Know Your Characters

I don’t understand how some people can write one draft of a novel then declare it finished. Like so many authors, I must write several drafts before I know the whole story and truly understand my characters. Until then everything is sketchy.

During one of the many drafts, a character will do something totally unexpected, which could change the course of the story.

In a scene in Pegasus Colony, Rona Montgomery is talking to Qorow Low, a resident of the planet, Akiane, about a disease that’s killing her people. Rona is a biologist and wants to find a cure.

The people of Akiane don’t believe those of Earth are on their planet to help them. They believe the off-worlders were sent by World Space Coalition, who abandoned them over 300 years ago, and had come to take possession of them by declaring them an Earth colony.

In this particular scene, Rona is trying to recruit Qorow Low’s help. Suddenly Qorow Low opens her winter jacket to reveal a newborn child strapped to her chest.

I was completely surprised. I had no idea that she had a baby, but I liked the idea, so I added it to the story.

In the first book, Qorow Low is a minor character, but after I learned about the child, she became a main character in the second book, Storm’s Coming. From mother and child we get a better understanding of the alien people, their way of life and their emotional state.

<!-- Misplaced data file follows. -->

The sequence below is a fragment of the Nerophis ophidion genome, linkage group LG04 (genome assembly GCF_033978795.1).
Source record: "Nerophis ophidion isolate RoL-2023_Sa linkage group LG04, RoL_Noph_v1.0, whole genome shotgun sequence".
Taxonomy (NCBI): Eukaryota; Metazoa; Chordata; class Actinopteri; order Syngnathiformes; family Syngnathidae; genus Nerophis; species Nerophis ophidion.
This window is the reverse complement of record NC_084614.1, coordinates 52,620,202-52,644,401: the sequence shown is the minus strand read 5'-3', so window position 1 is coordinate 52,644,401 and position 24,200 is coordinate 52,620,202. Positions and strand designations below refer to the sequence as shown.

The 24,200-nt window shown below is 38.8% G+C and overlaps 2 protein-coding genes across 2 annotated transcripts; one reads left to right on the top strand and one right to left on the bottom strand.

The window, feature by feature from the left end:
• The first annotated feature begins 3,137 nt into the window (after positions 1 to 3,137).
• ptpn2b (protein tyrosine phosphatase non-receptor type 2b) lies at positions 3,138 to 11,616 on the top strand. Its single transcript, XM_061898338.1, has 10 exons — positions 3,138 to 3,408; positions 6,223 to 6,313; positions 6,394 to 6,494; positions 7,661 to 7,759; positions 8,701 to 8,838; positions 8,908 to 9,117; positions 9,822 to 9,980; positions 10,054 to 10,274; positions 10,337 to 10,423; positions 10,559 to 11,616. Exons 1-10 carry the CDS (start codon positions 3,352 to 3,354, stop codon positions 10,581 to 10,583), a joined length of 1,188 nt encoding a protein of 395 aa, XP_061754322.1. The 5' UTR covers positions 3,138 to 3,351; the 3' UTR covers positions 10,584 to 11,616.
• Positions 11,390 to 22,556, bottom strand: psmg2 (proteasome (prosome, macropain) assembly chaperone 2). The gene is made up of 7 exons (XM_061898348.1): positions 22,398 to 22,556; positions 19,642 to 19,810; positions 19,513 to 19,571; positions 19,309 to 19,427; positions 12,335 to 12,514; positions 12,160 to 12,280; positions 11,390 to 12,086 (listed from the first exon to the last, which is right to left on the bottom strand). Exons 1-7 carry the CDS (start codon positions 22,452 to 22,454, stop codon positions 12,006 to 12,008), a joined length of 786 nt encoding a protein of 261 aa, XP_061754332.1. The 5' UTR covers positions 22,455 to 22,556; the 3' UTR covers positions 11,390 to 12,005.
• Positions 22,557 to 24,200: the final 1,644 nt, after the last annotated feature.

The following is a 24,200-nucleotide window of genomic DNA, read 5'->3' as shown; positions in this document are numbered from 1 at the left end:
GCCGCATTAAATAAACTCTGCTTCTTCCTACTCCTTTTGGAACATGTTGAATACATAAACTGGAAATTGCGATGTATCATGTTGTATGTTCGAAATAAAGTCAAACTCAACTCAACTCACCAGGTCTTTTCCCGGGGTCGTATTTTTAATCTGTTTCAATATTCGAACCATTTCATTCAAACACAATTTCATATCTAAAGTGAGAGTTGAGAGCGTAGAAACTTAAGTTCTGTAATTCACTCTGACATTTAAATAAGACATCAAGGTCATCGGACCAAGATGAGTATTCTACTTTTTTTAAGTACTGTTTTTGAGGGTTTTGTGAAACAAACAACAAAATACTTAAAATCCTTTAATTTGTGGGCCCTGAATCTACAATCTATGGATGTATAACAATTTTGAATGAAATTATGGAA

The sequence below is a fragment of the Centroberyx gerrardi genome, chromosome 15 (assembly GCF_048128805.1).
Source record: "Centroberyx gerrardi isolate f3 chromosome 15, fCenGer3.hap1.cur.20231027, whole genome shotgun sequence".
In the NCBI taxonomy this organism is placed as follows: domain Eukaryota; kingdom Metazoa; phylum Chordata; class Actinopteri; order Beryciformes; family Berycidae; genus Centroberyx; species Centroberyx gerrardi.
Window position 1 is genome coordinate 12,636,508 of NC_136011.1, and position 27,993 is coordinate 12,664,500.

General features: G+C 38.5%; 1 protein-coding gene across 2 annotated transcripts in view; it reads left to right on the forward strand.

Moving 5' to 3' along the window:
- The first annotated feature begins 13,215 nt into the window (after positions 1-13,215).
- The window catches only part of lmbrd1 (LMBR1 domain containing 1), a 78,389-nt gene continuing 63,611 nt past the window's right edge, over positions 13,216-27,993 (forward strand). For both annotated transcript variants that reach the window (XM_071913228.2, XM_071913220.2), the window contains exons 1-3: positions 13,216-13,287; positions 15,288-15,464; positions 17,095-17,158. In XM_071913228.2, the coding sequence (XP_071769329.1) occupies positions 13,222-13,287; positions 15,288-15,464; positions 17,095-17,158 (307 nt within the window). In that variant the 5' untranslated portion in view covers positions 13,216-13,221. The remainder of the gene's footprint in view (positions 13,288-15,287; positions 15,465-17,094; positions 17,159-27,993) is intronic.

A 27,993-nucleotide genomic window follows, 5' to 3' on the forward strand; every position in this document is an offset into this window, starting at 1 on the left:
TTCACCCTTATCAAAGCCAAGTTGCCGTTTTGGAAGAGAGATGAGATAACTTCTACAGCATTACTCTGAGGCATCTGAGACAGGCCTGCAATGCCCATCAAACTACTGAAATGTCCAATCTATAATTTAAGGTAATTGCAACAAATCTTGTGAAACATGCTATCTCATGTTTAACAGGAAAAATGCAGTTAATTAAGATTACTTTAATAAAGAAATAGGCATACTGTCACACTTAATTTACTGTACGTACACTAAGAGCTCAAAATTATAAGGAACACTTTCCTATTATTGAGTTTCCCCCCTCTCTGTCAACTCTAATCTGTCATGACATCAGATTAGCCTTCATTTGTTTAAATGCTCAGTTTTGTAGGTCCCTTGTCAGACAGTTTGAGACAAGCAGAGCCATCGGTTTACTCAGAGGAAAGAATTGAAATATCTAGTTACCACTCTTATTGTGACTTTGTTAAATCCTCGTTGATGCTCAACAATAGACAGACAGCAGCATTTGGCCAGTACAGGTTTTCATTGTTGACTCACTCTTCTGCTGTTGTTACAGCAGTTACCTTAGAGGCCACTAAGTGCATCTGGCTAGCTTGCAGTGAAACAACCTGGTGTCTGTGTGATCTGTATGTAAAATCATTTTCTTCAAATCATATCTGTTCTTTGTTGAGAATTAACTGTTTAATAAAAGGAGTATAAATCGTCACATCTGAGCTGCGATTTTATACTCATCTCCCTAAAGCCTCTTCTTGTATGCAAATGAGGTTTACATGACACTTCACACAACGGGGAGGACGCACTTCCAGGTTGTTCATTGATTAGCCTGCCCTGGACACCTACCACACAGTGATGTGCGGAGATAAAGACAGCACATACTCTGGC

Once my plot has solidified and I know who my characters are, everything begins to fall into place. Plot gives me direction, but characters, their wants and needs, their actions and problems, drive the plot to its conclusion.

In the first draft, I have a superficial relationship with my characters. I cannot tell their story. I don’t know what their motives are in regards to their problems.

After many drafts we become intimate. I know their greatest secrets and fears. I come to understand their motives and am able to help them find a solution to their problems.

In the trilogy, People of Akiane, there’s an unknown illness is killing everyone.

Qorow Low’s dying child is her motivations to contact Rona.

Her problem is her community’s reaction to that contact.

If she does nothing, her entire community will die. Unfortunately, there are those who would literally rather die than ask the off-worlders for help.

Qorow Low is torn between loyalty to her people and betraying them in an effort to save her child.

If she works with Rona and they find a cure, she’ll become a hero. If there’s no cure, Qorow Low will not only have lost her child, but will become an outcast.

No one in the community is ever alone, but as an outcast, there will be no one to care for Qorow Low when she becomes sick. No one will prepare her body after she has died and no one will carry her to the resting place.

Now that I know who she is and what her problem is, I can write Qorow Low’s story.